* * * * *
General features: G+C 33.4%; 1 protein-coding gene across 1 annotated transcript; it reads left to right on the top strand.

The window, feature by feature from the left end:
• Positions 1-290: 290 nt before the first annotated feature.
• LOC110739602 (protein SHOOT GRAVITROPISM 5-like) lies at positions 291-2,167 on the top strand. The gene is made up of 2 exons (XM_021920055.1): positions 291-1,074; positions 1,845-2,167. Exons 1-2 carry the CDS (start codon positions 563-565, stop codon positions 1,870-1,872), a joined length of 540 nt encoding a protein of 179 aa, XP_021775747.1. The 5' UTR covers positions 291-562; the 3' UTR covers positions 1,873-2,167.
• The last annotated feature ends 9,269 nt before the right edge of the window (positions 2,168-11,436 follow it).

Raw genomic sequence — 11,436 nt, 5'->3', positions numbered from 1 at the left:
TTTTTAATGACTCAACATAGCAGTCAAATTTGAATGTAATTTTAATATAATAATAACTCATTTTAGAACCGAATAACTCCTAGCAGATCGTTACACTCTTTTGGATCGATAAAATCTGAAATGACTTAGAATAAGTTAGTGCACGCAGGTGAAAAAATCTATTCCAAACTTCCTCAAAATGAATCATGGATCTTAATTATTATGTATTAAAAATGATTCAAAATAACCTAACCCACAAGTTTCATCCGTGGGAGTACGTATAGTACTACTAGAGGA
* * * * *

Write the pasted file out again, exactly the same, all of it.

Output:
General features: G+C 33.4%; 1 protein-coding gene across 1 annotated transcript; it reads left to right on the top strand.

The window, feature by feature from the left end:
• Positions 1-290: 290 nt before the first annotated feature.
• LOC110739602 (protein SHOOT GRAVITROPISM 5-like) lies at positions 291-2,167 on the top strand. The gene is made up of 2 exons (XM_021920055.1): positions 291-1,074; positions 1,845-2,167. Exons 1-2 carry the CDS (start codon positions 563-565, stop codon positions 1,870-1,872), a joined length of 540 nt encoding a protein of 179 aa, XP_021775747.1. The 5' UTR covers positions 291-562; the 3' UTR covers positions 1,873-2,167.
• The last annotated feature ends 9,269 nt before the right edge of the window (positions 2,168-11,436 follow it).

Raw genomic sequence — 11,436 nt, 5'->3', positions numbered from 1 at the left:
TTTTTAATGACTCAACATAGCAGTCAAATTTGAATGTAATTTTAATATAATAATAACTCATTTTAGAACCGAATAACTCCTAGCAGATCGTTACACTCTTTTGGATCGATAAAATCTGAAATGACTTAGAATAAGTTAGTGCACGCAGGTGAAAAAATCTATTCCAAACTTCCTCAAAATGAATCATGGATCTTAATTATTATGTATTAAAAATGATTCAAAATAACCTAACCCACAAGTTTCATCCGTGGGAGTACGTATAGTACTACTAGAGGA